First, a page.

go to Construction sector data table Construction 58,500 58,100 400 0.7% 58,500 59,400 -900 -1.5% 58,600 57,100 58,100
go to Manufacturing sector data table Manufacturing 159,800 159,300 500 0.3% 159,800 160,600 -800 -0.5% 159,700 159,500 159,900
Graph Follow link below for more charts & data Service Providing Industries
go to Transportation and Public Utilities sector data table Transportation and Public Utilities 297,300 297,300 0 0.0% 297,300 298,000 -700 -0.2% 300,200 299,200 298,500
go to Information sector data table Information 34,100 32,500 1,600 4.9% 34,100 33,700 400 1.2% 34,600 34,300 33,600
go to Financial Activities sector data table Financial Activities 134,100 130,000 4,100 3.2% 134,100 131,900 2,200 1.7% 131,800 131,100 130,900
go to Professional and Business Services sector data table Professional and Business Services 218,300 216,800 1,500 0.7% 218,300 217,300 1,000 0.5% 219,100 217,500 216,600
go to Educational and Health Services sector data table Educational and Health Services 330,300 326,800 3,500 1.1% 330,300 328,300 2,000 0.6% 329,900 329,200 329,100
go to Leisure and Hospitality sector data table Leisure and Hospitality 152,900 151,000 1,900 1.3% 152,900 152,100 800 0.5% 152,400 155,400 155,000
go to Other Services sector data table Other Services 66,800 63,900 2,900 4.5% 66,800 64,900 1,900 2.9% 64,900 64,700 65,600
go to Government sector data table Government 240,700 239,200 1,500 0.6% 240,700 238,800 1,900 0.8% 237,800 237,800 237,500
Graph Follow link below for more charts & data United States Employment
go to United States nonfarm employment data table United States Nonfarm Employment 144,175,000 141,724,000 2,451,000 1.7% 144,175,000 143,888,000 287,000 0.2% 143,856,000 143,755,000 143,547,000
Recession Recovery: Connecticut has now recovered 99,200 positions, or 83.3% of the 119,100 seasonally adjusted total nonfarm jobs that were lost in the state during the March 2008 - February 2010 employment downturn. The state needs to reach the 1,713,300 seasonally adjusted job mark to enter an employment expansion. This will require 19,900 more nonfarm jobs. Connecticut’s nonfarm jobs recovery is now 76 months old and is averaging roughly 1,305 jobs per month since February 2010.

Recession Recovery

Connecticut's Private Sector has regained employment at a faster pace, recouping 106,200 (95.1%, about 1,397 jobs per month) of the 111,700 private sector positions that were lost during that same employment recession. The Government supersector has lost another 7,000 positions since the employment recovery began in February 2010 in addition to the 7,400 jobs the sector lost in the recession itself (Native American employment on reservations, including casinos, are calculated in local government in Connecticut), slowing the jobs recovery.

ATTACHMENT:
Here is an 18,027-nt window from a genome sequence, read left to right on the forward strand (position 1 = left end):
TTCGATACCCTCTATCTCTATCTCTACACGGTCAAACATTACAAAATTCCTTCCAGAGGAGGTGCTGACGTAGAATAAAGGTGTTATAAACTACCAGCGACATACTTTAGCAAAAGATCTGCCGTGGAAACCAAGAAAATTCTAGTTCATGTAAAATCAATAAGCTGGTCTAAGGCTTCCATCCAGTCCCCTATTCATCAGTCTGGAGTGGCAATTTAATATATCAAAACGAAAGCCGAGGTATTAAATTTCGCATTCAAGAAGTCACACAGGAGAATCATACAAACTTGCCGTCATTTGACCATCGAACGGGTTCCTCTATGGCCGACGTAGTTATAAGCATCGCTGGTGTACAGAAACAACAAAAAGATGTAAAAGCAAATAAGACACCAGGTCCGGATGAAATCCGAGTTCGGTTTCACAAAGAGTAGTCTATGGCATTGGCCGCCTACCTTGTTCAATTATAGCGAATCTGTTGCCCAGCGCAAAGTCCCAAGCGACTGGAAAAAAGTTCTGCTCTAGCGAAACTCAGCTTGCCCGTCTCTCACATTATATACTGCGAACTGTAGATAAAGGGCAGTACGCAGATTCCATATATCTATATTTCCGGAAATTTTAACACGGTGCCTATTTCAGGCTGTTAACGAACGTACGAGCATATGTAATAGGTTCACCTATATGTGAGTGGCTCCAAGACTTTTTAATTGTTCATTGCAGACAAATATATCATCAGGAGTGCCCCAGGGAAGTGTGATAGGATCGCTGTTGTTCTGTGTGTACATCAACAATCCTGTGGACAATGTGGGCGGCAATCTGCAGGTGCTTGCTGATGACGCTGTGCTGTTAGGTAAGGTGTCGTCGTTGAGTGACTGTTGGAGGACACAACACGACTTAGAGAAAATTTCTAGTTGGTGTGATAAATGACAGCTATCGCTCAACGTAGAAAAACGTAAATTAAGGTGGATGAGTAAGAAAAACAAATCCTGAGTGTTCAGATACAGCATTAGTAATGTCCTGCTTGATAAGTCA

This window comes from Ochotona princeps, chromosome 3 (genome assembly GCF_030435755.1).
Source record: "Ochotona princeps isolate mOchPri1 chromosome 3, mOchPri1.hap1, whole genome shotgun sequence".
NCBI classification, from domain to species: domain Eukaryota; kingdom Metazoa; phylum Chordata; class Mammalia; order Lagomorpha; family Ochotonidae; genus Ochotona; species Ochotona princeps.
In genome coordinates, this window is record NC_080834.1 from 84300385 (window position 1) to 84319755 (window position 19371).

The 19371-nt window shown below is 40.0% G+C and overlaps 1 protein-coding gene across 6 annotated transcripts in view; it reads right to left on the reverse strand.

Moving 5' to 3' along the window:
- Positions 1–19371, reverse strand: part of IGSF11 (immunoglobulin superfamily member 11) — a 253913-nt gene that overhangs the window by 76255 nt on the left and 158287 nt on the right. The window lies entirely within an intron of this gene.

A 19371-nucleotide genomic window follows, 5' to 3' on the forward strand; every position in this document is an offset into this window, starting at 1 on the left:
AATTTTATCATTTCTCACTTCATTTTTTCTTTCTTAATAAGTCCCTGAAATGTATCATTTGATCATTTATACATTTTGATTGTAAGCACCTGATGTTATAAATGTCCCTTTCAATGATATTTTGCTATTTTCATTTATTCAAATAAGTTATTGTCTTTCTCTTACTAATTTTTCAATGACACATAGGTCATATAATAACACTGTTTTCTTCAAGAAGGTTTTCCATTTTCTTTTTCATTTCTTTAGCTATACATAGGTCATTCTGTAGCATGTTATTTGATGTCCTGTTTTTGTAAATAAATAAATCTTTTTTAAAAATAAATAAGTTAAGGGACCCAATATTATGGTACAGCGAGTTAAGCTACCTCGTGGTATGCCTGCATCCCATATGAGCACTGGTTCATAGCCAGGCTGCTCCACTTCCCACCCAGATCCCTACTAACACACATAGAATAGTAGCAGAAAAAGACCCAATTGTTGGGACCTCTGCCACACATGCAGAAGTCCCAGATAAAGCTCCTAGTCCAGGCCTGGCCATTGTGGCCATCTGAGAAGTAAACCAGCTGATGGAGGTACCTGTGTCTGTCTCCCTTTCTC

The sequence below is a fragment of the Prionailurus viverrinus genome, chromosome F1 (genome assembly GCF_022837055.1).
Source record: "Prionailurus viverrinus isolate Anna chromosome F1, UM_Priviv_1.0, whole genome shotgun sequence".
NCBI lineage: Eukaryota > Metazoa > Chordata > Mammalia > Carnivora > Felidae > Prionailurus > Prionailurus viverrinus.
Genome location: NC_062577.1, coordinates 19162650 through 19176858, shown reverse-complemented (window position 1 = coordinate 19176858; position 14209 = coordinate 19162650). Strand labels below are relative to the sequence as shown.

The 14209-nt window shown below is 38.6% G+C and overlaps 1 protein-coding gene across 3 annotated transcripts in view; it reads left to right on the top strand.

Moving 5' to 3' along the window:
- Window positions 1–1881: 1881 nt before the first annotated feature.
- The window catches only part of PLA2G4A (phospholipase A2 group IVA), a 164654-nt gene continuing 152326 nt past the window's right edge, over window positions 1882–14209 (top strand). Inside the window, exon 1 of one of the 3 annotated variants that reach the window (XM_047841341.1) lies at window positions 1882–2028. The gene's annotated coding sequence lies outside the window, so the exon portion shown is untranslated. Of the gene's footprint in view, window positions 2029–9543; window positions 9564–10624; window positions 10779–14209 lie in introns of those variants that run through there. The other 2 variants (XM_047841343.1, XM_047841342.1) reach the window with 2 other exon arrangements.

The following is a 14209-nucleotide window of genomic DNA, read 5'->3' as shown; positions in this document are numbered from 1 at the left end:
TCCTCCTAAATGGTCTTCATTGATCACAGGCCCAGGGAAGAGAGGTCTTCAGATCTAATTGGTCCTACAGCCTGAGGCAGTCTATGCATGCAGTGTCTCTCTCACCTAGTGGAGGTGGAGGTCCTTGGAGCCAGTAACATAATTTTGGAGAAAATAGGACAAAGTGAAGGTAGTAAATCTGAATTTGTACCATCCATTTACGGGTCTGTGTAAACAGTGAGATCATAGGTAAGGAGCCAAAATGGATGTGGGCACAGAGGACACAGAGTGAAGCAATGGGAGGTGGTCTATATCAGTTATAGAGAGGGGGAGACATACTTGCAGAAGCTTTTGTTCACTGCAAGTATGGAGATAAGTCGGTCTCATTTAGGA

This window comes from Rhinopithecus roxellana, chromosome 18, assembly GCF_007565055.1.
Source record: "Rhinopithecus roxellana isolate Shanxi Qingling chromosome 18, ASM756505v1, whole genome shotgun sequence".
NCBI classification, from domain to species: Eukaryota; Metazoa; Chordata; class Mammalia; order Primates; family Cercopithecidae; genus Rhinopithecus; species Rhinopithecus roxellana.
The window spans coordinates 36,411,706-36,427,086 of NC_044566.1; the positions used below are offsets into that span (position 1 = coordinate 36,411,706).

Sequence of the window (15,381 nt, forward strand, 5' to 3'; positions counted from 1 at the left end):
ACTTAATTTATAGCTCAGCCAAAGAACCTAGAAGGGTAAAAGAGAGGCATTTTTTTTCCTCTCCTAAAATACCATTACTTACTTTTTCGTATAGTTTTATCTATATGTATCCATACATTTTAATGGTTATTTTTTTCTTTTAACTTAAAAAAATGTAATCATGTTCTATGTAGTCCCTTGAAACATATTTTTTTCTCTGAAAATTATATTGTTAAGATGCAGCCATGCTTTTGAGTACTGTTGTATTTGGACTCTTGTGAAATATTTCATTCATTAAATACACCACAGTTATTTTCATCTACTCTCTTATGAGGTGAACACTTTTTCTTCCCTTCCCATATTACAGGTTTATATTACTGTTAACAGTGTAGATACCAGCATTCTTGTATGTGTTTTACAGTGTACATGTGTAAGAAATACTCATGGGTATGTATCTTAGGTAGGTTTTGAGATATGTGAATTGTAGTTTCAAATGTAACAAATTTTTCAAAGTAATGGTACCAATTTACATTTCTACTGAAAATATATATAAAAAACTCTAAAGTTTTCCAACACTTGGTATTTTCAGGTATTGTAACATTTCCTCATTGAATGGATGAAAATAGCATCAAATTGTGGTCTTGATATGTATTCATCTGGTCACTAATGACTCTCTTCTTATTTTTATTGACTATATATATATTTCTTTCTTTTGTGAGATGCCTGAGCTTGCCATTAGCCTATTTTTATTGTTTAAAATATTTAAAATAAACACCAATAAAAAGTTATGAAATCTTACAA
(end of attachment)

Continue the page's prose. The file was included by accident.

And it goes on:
Labor Market Areas (LMAs): Regional nonfarm job gains were noted in two of the four Connecticut labor market areas (LMA’s, NECTA’s in New England) that are seasonally-adjusted by the BLS. In June 2016, the New Haven LMA (5,600, 2.0%, 285,600 jobs) and the Bridgeport-Stamford-Norwalk LMA (3,300, 0.8%, 414,600) led the two job gaining regional labor markets with strong monthly increases. The smaller Norwich-New London-Westerly LMA (-800, -0.6%, 128,700 jobs) posted a monthly nonfarm employment decline and the largest Hartford-West Hartford-East Hartford LMA (-100, -0.02%, 573,800 jobs) was just slightly down over the month. Over the year, the New Haven LMA (5,200, 1.9%, 285,600 jobs) now leads in yearly percentage gains while the Bridgeport-Stamford-Norwalk LMA (5,400, 1.3%, 414,600) now leads in numeric job growth (5,400). All four of these NECTA’s are adding jobs since June 2015.

Note: Six major Connecticut LMAs are estimated independently from the statewide data by the BLS and cover more than 90% of the nonfarm employment in the state. Thus estimates will not fully sum to the statewide total. Only four of the six BLS–estimated labor markets are seasonally adjusted. The Danbury LMA and the Waterbury LMA are not seasonally adjusted at this time due to a recent geography change.

Hours and Earnings: The Private Sector workweek, not seasonally adjusted, averaged 33.6 hours in June 2016, up three-tenths of hour from the same month a year ago (0.9%). Average hourly earnings at $29.93, not seasonally adjusted, were up $1.18, or 4.1%, from the June 2015 hourly earnings estimate ($28.75). The resulting average Private Sector weekly pay was calculated at $1,005.65, up $48.27, or 5.0% higher than a year ago. Note: Other data sources do not support this aggressive level of wage growth.

Consumer Price Index for All Urban Consumers (CPI-U, U.S. City Average, not seasonally adjusted) in June 2016 was 1.0% even. Information for the manufacturing production workweek and earnings can be found in the table section of this release under the “Hours and Earnings” data category. Current all-employee private sector hours and earnings estimates can be volatile due to fluctuating sample responses.

Consumer Price Index...see more
 Labor Force / Residents Employed / Residents Unemployed Top